Seventh-grader Gianna Zales loves art and running, especially cross-country. However, she’s not so good at deadlines, and her spot at cross-country sectionals is in jeopardy: if she doesn’t get her science project — collecting and cataloging 25 different leaves — completed and in on time, then her spot is going to go to arrogant, popular Bianca. Gianna doesn’t like that idea, because in her own words, sparkly girls don’t run. Runners do.
Over the course of a week, her best friend Zig tries to keep her focused and spending time searching for leaves, except it’s not as easy as it sounds. A funny thing called life keeps getting in the way, whether it’s her father’s job — he runs a mortuary — or her beloved Nonna’s increasingly alarming inability to remember things, or her mother’s rising stress level and denial about Nonna’s problems.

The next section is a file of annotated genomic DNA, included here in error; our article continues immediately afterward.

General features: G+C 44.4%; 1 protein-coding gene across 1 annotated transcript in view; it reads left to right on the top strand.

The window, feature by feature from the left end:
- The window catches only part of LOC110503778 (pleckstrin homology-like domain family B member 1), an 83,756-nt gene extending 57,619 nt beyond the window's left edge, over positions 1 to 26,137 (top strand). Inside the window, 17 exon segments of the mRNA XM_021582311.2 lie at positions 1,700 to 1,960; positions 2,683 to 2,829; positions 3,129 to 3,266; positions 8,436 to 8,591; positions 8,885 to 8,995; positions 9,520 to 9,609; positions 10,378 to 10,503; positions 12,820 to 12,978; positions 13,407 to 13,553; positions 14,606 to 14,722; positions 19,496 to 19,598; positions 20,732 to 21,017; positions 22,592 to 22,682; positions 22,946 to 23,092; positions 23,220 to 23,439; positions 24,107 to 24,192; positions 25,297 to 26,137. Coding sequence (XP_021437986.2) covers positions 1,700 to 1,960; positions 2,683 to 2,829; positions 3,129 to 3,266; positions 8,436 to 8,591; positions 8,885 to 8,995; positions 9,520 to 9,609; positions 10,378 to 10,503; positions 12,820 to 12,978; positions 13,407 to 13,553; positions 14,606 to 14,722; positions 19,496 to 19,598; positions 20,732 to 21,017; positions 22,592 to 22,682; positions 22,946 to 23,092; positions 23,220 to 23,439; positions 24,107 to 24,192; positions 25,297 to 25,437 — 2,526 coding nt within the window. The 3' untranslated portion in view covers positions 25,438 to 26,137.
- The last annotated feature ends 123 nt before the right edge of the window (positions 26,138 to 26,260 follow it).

It’s a quiet book, funny at times, as Gianna struggles to not only complete her leaf project in time but to deal with the impending change with Nonna. What Messner does best with the book is give a sense of place: the sights, sounds, smells and feel of a Vermont fall just popped off the page. Messner also helps by intertwining Robert Frost poems amid the science and running: it broadens the scope of the book and grounds it in ways that it wouldn’t be without the poetry connection.
The only real complaint is the stereotypical plot: Gianna is neither popular or unpopular, in spite of her running prowess, and has to waffle between being friends or not with the two outcast girls, Ellen and Ruby; the friendship-but-is-there-more with Zig; the overbearing and irritating mom; the popular-versus-nerdy conflict with Bianca (two guesses who gets to go to sectionals; it’s not difficult to figure out).
Still, even though it was pretty predictable, it was an enjoyable read, enough so that I’m looking forward to what Messner has to offer in the future.